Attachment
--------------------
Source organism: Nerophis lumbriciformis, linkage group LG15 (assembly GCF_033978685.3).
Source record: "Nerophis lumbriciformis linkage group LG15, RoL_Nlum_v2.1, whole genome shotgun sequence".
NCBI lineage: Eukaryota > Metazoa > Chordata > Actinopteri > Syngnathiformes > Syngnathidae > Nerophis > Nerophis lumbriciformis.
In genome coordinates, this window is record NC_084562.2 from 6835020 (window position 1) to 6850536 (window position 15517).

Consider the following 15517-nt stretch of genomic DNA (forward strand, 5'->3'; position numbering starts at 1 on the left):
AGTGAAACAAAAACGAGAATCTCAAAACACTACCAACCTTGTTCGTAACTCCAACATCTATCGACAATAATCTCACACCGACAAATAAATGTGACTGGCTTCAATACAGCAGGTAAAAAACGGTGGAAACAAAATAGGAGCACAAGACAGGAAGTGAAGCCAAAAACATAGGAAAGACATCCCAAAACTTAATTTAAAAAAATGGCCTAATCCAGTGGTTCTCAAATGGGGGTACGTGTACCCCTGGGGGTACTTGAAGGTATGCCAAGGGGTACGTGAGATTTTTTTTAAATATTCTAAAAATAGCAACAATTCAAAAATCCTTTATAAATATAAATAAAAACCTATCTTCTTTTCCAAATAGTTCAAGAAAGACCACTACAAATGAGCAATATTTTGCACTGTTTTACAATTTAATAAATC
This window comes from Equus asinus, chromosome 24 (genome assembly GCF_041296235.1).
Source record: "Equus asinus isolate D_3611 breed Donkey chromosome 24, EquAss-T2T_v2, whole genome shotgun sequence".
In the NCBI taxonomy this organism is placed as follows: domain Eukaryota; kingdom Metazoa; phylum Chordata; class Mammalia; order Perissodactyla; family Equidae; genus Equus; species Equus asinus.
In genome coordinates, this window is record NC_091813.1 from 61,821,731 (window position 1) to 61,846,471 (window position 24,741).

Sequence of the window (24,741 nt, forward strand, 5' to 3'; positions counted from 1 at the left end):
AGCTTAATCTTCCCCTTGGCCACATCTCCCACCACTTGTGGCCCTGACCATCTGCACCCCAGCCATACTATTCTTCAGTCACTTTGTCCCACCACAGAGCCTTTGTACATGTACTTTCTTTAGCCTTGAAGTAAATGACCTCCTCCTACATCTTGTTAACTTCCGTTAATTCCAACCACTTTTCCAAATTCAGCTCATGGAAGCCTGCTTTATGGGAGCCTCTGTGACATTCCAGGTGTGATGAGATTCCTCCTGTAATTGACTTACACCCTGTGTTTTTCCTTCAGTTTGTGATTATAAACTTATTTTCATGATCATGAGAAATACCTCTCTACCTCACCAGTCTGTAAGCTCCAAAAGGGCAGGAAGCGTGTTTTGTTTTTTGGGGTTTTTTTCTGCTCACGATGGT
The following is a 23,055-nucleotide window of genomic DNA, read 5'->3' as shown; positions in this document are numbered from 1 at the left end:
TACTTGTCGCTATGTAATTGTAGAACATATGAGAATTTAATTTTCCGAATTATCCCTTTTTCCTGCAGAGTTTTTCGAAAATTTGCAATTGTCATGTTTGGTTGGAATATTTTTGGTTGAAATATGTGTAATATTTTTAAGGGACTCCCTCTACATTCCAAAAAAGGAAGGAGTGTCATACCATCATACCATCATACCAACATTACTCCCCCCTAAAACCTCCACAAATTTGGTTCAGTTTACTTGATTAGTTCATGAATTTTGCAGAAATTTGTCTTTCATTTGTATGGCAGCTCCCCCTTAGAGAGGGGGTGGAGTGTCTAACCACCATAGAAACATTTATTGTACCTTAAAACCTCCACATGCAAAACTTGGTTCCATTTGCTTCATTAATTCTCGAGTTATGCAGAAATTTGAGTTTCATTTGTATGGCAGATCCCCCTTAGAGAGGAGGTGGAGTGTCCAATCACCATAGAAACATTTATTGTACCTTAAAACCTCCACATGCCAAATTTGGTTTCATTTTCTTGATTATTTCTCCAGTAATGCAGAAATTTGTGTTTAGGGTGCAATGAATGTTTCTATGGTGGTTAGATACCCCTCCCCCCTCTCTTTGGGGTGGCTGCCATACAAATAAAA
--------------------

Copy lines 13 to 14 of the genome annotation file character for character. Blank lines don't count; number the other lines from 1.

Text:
The following is a 23,055-nucleotide window of genomic DNA, read 5'->3' as shown; positions in this document are numbered from 1 at the left end:
TACTTGTCGCTATGTAATTGTAGAACATATGAGAATTTAATTTTCCGAATTATCCCTTTTTCCTGCAGAGTTTTTCGAAAATTTGCAATTGTCATGTTTGGTTGGAATATTTTTGGTTGAAATATGTGTAATATTTTTAAGGGACTCCCTCTACATTCCAAAAAAGGAAGGAGTGTCATACCATCATACCATCATACCAACATTACTCCCCCCTAAAACCTCCACAAATTTGGTTCAGTTTACTTGATTAGTTCATGAATTTTGCAGAAATTTGTCTTTCATTTGTATGGCAGCTCCCCCTTAGAGAGGGGGTGGAGTGTCTAACCACCATAGAAACATTTATTGTACCTTAAAACCTCCACATGCAAAACTTGGTTCCATTTGCTTCATTAATTCTCGAGTTATGCAGAAATTTGAGTTTCATTTGTATGGCAGATCCCCCTTAGAGAGGAGGTGGAGTGTCCAATCACCATAGAAACATTTATTGTACCTTAAAACCTCCACATGCCAAATTTGGTTTCATTTTCTTGATTATTTCTCCAGTAATGCAGAAATTTGTGTTTAGGGTGCAATGAATGTTTCTATGGTGGTTAGATACCCCTCCCCCCTCTCTTTGGGGTGGCTGCCATACAAATAAAA